Native North American scholars attribute similar views regarding the singularity, uniformity, immanence, and vivifying potency of reality to indigenous North American philosophies. The late Standing Rock Sioux philosopher, Vine Deloria Jr., for example, argues that for indigenous peoples “the presence of energy and power is the starting point [and cornerstone] of their analyses and understanding of the world.”70 The “feeling or belief that the universe is energized by a pervading power” is basic and pervasive. It is not the abstract, theoretical conclusion of a process of scientific reasoning. Awareness of power is immediate and concrete.71 The indigenous peoples of North America called this power wakan orenda or manitou. Deloria likens this power to “a force field” that permeates as well as constitutes everything (without distinction between so-called matter and spirit). The cosmos is the operating of this vital power, and all existing things are products of its operating. Since this power is sacred, so is the entire cosmos. This power is neither “spiritual” nor “material” as these terms are customarily understood by Western secular and religious metaphysical thought. Indeed, indigenous metaphysics considers this a false distinction. Nature, too, then, is neither “material” nor “spiritual.” Keith Basso writes, “The distinction made by Westerners between things ‘natural’ and ‘supernatural’ has no exact equivalent in the culture of the Western Apache.” Powers, mythological figures, and ghosts exist on a par metaphysically with rain, sun, and wind. “The former are not conceptualized as belonging to an order of phenomena radically opposed to that which makes up the natural world.”72 In short, Western-style distinctions of sacred versus profane, spiritual versus material, and natural versus supernatural simply do not apply to indigenous North American metaphysics.73 They are false distinctions.

Jicarilla Apache philosopher Viola Cordova argues indigenous North American metaphysics conceives the cosmos as a seamless dynamic field of energy or power that is called usen in Jicarilla Apache. Although standardly glossed as “great spirit” by anthropologists, she contends usen refers to something nonanthropomorphic and nonpersonal.74 Usen has a tendency to “pool” and concentrate in varying degrees, creating “things” such as rocks and trees.75 Cordova, Jace Weaver, Gregory Cajete, George Tinker, Willie Ermine, Deloria, and other Native scholars liken usen to other indigenous North American conceptions of a single, primordial, processive all-encompassing and ever-flowing creative life force including natoji (Blackfoot), wakan tanka (Sioux), yowa (Cherokee), orenda (Iroquois), and nil’ch’i (Navajo).76 According to Leroy Meyer and Tony Ramírez, Sioux metaphysics conceives all objects as “distinct manifestations” of wakan tanka.77 Once again, we see that native North American philosophies reject as false the distinctions between sacred and profane, spirit and matter, mind and body, and natural and supernatural. My purpose in introducing these views is to suggest that the Aztec notion of teotl is well within the realm of indigenous North American metaphysical thinking about the ultimate nature of reality. I do not claim exact correspondence, cross-cultural influence, or the existence of a shared pan-Indian way of thinking. I am not arguing that my interpretation of Aztec metaphysics is correct on the grounds that North American philosophies believed something similar. Rather, showing resonance between indigenous Mesoamerican (Aztec and others) and indigenous North American metaphysics enables us to see that this kind of metaphysical picture is not inconceivable or even uncommon, and that it is not a priori out of the question to attribute such a view to the Aztecs.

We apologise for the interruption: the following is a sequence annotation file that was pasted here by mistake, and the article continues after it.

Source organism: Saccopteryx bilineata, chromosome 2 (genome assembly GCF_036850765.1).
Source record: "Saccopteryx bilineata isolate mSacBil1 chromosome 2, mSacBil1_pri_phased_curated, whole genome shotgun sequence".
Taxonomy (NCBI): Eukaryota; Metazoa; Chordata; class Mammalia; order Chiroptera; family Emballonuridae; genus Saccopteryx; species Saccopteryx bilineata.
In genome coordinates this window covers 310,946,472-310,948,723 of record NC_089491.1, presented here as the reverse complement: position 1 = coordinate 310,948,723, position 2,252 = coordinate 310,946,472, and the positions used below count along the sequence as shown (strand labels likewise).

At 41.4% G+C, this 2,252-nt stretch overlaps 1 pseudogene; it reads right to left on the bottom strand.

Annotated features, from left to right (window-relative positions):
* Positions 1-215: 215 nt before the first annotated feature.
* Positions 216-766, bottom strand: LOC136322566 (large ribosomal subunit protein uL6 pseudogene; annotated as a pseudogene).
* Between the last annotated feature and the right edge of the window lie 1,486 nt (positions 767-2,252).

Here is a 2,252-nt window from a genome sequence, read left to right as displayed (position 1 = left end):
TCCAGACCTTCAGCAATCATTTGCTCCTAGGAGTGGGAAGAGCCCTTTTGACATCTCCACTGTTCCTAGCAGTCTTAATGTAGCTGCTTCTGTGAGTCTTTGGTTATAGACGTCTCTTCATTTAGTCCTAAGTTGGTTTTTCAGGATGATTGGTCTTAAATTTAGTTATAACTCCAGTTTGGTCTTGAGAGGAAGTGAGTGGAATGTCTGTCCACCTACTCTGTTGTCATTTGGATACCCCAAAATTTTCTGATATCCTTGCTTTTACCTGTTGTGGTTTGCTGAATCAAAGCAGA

My purpose is also negative in the sense of clearing the ground. I believe such comparisons help gainsay scholars such as Lucien Lévy-Bruhl, Henri and H. A. Frankfort, and Benjamin Keen, who would argue that such a view exceeds the undeveloped cognitive abilities of “prephilosophical” and “mythopoeic” peoples who are too emotionally, practically, simple-, or concrete-minded to devise a metaphysical theory about something as “abstract” as teotl.78 The Aztecs did not regarded teotl as a bloodless, theoretical abstraction intellectually removed from the concrete, perceptible, and immediate. Rather, following Deloria Jr., I believe they sensed the immediate and concrete presence of power and life force both within and without. The idea of teotl as an “abstraction” is ours.


Maffie, James. Aztec Philosophy: Understanding a World in Motion (pp. 35-37). University Press of Colorado. Kindle Edition.


Power Clusters as “Gods” or “Spirits” and Process-Metaphysics

This particular concept helped explain the contents of other Native American mythological stories from the Popol Vuh and the Dine Bahane’ so much that I consider both pantheistic monism and the following to be necessary to understand the bedrock of Native American philosophy and mythology as an outsider looking in. In many ways, I think these concepts could rival Kabbalah mythology’s concept of demon and angel summoning that Atlus Japan largely borrows from and arguably even Digimon and Pokemon with enough interest and effort: